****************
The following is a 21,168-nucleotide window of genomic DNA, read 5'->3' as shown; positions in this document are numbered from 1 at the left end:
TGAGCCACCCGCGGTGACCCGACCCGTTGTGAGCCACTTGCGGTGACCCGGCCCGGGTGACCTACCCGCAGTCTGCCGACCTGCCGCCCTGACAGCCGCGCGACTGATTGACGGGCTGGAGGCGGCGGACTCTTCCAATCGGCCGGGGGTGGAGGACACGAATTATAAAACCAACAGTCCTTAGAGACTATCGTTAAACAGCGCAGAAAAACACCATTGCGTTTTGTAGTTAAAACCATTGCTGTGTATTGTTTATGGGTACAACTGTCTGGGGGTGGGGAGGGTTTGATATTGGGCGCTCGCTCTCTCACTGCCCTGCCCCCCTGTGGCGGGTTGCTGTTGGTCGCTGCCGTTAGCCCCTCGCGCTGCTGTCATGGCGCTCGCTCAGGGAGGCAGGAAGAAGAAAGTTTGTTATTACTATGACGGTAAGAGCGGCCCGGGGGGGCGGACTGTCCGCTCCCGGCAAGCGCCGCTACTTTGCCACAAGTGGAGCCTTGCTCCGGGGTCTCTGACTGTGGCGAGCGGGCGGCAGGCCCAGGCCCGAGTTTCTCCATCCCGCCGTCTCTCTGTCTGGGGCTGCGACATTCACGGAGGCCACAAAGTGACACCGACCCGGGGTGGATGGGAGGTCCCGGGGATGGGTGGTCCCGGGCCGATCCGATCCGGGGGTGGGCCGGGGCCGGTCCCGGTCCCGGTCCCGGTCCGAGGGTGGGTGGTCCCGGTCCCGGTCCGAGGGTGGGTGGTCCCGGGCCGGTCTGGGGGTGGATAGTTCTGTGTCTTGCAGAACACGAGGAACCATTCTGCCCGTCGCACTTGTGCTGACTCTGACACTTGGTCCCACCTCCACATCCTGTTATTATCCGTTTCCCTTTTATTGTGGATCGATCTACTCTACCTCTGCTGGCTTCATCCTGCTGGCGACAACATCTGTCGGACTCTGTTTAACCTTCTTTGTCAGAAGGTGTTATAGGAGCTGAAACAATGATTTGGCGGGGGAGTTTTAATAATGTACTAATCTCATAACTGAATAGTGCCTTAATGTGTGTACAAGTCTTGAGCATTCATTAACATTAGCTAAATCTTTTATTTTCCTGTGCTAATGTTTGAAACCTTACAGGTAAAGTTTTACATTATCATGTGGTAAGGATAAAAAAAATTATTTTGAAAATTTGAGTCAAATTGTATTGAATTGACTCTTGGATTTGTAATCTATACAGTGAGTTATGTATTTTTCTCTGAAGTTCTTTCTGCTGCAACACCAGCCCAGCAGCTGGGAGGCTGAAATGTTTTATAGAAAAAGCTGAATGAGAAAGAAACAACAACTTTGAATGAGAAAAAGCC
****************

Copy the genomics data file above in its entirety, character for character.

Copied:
The following is a 21,168-nucleotide window of genomic DNA, read 5'->3' as shown; positions in this document are numbered from 1 at the left end:
TGAGCCACCCGCGGTGACCCGACCCGTTGTGAGCCACTTGCGGTGACCCGGCCCGGGTGACCTACCCGCAGTCTGCCGACCTGCCGCCCTGACAGCCGCGCGACTGATTGACGGGCTGGAGGCGGCGGACTCTTCCAATCGGCCGGGGGTGGAGGACACGAATTATAAAACCAACAGTCCTTAGAGACTATCGTTAAACAGCGCAGAAAAACACCATTGCGTTTTGTAGTTAAAACCATTGCTGTGTATTGTTTATGGGTACAACTGTCTGGGGGTGGGGAGGGTTTGATATTGGGCGCTCGCTCTCTCACTGCCCTGCCCCCCTGTGGCGGGTTGCTGTTGGTCGCTGCCGTTAGCCCCTCGCGCTGCTGTCATGGCGCTCGCTCAGGGAGGCAGGAAGAAGAAAGTTTGTTATTACTATGACGGTAAGAGCGGCCCGGGGGGGCGGACTGTCCGCTCCCGGCAAGCGCCGCTACTTTGCCACAAGTGGAGCCTTGCTCCGGGGTCTCTGACTGTGGCGAGCGGGCGGCAGGCCCAGGCCCGAGTTTCTCCATCCCGCCGTCTCTCTGTCTGGGGCTGCGACATTCACGGAGGCCACAAAGTGACACCGACCCGGGGTGGATGGGAGGTCCCGGGGATGGGTGGTCCCGGGCCGATCCGATCCGGGGGTGGGCCGGGGCCGGTCCCGGTCCCGGTCCCGGTCCGAGGGTGGGTGGTCCCGGTCCCGGTCCGAGGGTGGGTGGTCCCGGGCCGGTCTGGGGGTGGATAGTTCTGTGTCTTGCAGAACACGAGGAACCATTCTGCCCGTCGCACTTGTGCTGACTCTGACACTTGGTCCCACCTCCACATCCTGTTATTATCCGTTTCCCTTTTATTGTGGATCGATCTACTCTACCTCTGCTGGCTTCATCCTGCTGGCGACAACATCTGTCGGACTCTGTTTAACCTTCTTTGTCAGAAGGTGTTATAGGAGCTGAAACAATGATTTGGCGGGGGAGTTTTAATAATGTACTAATCTCATAACTGAATAGTGCCTTAATGTGTGTACAAGTCTTGAGCATTCATTAACATTAGCTAAATCTTTTATTTTCCTGTGCTAATGTTTGAAACCTTACAGGTAAAGTTTTACATTATCATGTGGTAAGGATAAAAAAAATTATTTTGAAAATTTGAGTCAAATTGTATTGAATTGACTCTTGGATTTGTAATCTATACAGTGAGTTATGTATTTTTCTCTGAAGTTCTTTCTGCTGCAACACCAGCCCAGCAGCTGGGAGGCTGAAATGTTTTATAGAAAAAGCTGAATGAGAAAGAAACAACAACTTTGAATGAGAAAAAGCC